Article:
More than 1000 monarchists were waiting at the airport when Princess Marie Louise stepped out of the Balkan Airlines flight from Madrid.

"I am so moved that I can hardly speak.  I never expected this," the Princess told reporters.  "I am very happy and very touched by the reception, "her arms overflowing with flowers."   "After 45 years, I came just to see my motherland."

  It was noted that the Princess spoke "flawless Bulgarian."

More than 15,000 Bulgarians cheered the princess when she attended a soccer game on May 9, 1991.  When she arrived in Sofia's town center, a "crowd of about 50,000 were ready to welcome her, chanting "We want Simon, we want our king!"

After spending a week in Bulgaria, Princess Marie Louise returned to Spain where she and King Simeon held a news conference attended by Spanish and international journalists.

"I have had no meetings - neither official nor secret with members of the Bulgarian government. Mine was a private visit to Bulgaria," the Princess said.  I met with people from all circles. I was impressed by the broad-mindedness and the freedom of views I found there. Maybe certain circles were upset, but I had no problems, no obstacles.  On the contrary.  I will remember that trip for a feeling of tolerance, for a conviction of democracy in Bulgaria, is become a fact.

"My trip was not just a nostalgic pilgrimage.  We want to help, to prove we can all work together for Bulgaria's overcoming her difficulties."

Two years later, Queen Giovanna, accompanied by her daughter, returned to Bulgaria, where both "received a warm welcome."   King Simeon's first visit to Bulgaria in more than 50 years took place in May 1996.

  Embed from Getty Images

For three decades now, Princess Marie Louise spends a part of each year in Bulgaria.   Her most recent visit was in January when she celebrated her 90th birthday.  Her eldest son, Prince Boris, picked her up at her home and drove to the airport for the flight to Sofia.  They were joined in Bulgaria by her three other children, Prince Herman, Princess Alexandra, and Prince Pawel, who flew from Canada, Portugal, and San Francisco respectively.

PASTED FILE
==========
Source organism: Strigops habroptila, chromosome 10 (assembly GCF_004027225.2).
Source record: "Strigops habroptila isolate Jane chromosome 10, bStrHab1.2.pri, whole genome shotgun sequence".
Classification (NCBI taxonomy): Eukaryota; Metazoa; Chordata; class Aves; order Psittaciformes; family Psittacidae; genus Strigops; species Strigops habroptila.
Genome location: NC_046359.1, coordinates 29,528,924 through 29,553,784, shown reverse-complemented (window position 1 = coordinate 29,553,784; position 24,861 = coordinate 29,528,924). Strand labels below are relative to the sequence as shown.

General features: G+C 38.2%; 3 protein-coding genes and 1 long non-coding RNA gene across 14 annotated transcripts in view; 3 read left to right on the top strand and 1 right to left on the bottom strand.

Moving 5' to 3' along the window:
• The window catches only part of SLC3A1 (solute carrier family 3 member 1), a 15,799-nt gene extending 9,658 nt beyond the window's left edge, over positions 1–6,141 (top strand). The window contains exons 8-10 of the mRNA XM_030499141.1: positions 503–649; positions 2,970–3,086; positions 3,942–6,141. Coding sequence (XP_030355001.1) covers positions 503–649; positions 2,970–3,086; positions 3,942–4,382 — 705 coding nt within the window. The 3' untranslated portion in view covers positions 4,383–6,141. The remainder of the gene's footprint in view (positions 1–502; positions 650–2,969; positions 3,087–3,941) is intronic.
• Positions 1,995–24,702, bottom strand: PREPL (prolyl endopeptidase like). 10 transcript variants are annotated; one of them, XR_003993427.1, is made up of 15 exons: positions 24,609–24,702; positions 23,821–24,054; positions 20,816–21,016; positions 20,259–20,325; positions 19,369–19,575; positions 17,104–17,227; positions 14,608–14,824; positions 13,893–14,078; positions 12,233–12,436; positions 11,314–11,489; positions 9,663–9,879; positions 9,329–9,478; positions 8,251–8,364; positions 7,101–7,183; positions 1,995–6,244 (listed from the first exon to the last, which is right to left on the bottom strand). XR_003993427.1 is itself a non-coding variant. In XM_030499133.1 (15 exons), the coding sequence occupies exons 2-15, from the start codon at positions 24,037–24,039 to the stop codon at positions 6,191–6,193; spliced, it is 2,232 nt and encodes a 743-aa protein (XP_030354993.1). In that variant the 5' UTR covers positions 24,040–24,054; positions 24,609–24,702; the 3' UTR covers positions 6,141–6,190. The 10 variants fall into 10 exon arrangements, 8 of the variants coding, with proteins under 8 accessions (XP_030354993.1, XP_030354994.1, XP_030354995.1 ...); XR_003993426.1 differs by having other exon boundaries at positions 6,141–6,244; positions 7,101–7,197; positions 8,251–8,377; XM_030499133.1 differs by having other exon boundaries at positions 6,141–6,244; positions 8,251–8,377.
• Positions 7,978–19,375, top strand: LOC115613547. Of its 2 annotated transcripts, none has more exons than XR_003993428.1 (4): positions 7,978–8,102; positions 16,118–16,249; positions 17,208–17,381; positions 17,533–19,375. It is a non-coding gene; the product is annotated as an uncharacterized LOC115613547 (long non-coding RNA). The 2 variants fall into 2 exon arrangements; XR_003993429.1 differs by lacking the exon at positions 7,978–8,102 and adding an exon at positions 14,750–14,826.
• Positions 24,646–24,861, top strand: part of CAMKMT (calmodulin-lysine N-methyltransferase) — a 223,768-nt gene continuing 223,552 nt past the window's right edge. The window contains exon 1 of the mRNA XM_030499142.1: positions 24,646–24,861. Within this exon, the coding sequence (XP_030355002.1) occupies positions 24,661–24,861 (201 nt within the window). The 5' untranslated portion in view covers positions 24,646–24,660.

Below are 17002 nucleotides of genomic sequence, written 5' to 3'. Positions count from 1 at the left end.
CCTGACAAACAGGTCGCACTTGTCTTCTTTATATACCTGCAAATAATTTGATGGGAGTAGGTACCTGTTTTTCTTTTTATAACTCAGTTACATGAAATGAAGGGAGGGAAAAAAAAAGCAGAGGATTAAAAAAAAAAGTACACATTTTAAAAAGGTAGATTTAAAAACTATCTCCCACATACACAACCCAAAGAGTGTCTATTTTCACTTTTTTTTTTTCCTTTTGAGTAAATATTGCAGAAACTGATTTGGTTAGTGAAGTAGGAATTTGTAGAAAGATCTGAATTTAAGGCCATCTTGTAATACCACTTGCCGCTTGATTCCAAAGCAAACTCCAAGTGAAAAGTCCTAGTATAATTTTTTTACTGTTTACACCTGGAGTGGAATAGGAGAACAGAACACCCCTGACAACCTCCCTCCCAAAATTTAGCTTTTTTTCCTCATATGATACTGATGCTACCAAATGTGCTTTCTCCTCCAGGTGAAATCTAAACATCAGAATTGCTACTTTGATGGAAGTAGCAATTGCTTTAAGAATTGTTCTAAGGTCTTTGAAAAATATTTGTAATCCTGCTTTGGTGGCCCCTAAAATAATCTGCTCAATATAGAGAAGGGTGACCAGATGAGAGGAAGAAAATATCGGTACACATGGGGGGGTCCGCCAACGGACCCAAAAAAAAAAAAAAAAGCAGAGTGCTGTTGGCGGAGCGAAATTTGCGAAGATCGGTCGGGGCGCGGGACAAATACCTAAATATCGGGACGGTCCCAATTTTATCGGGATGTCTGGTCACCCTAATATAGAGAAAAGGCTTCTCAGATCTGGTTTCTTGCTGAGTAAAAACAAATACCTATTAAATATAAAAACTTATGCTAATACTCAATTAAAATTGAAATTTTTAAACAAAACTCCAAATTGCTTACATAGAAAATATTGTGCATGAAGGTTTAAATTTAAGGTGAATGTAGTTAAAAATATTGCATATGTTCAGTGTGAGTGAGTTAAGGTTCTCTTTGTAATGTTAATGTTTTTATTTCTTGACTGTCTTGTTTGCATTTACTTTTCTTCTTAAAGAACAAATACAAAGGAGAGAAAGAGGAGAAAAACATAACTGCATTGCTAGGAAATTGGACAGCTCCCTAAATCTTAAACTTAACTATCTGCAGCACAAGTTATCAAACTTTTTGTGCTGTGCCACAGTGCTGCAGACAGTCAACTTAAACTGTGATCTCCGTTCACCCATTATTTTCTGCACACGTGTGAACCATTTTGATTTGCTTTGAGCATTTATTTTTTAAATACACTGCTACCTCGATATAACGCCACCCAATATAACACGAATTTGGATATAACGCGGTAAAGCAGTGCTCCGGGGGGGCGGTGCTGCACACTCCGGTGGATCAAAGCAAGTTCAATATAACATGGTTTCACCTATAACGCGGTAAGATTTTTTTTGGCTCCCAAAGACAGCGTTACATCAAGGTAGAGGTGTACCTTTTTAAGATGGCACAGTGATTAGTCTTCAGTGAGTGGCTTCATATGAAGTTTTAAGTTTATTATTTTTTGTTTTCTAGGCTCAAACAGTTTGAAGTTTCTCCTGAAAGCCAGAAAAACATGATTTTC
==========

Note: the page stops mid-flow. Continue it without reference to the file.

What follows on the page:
Several of the Princess' grandchildren were also present for celebrations.   

Te Deum service was held at Alexander Nevsky Cathedral in Sofia in honor of Princess Marie Louise, who was accompanied by King Simeon and her children and grandchildren.  They were joined by Simeon's only daughter, Princess Kalina, her husband Kitin-Muñoz, and their son Simeon-Hasan.

Queen Margarita was unable to attend the festivities as she had to remain in Madrid, where she is recovering from hip surgery.  

King Simeon issued a statement extending congratulations to everyone born on January 13:

“On the day my beloved sister turns 90, I want to send my best wishes and congratulations to everyone celebrating their birthday today! However, especially those who are also celebrating their 90th anniversary! For many years to come!"

Princess Marie-Louise spoke to several reporters:  "Every year I come to Bulgaria, unfortunately, due to COVID-19 I couldn’t come recently, but it is a great joy for this holiday and for my 90th birthday, which is no longer a joke”.  

Her previous visit to Bulgaria was in 2019 when she attended the commencement ceremonies at the American University.   The Princess has been a member of the university's board of trustees for the past 24 years.

all the images are from the collection of HRH Princess Marie Louise of Bulgaria and are used with her permission

She told me: "My greatest wish was to celebrate my 90th birthday in my own home, my own country with my children."

The princess said she was incredibly sad that her husband, who is in poor health was unable to accompany her, but said he was thrilled that she was able to spend her birthday in Bulgaria.

After spending several days in her beloved homeland, the Princess returned home to the United States.  She plans to return to Bulgaria in May for the American University's commencement ceremony.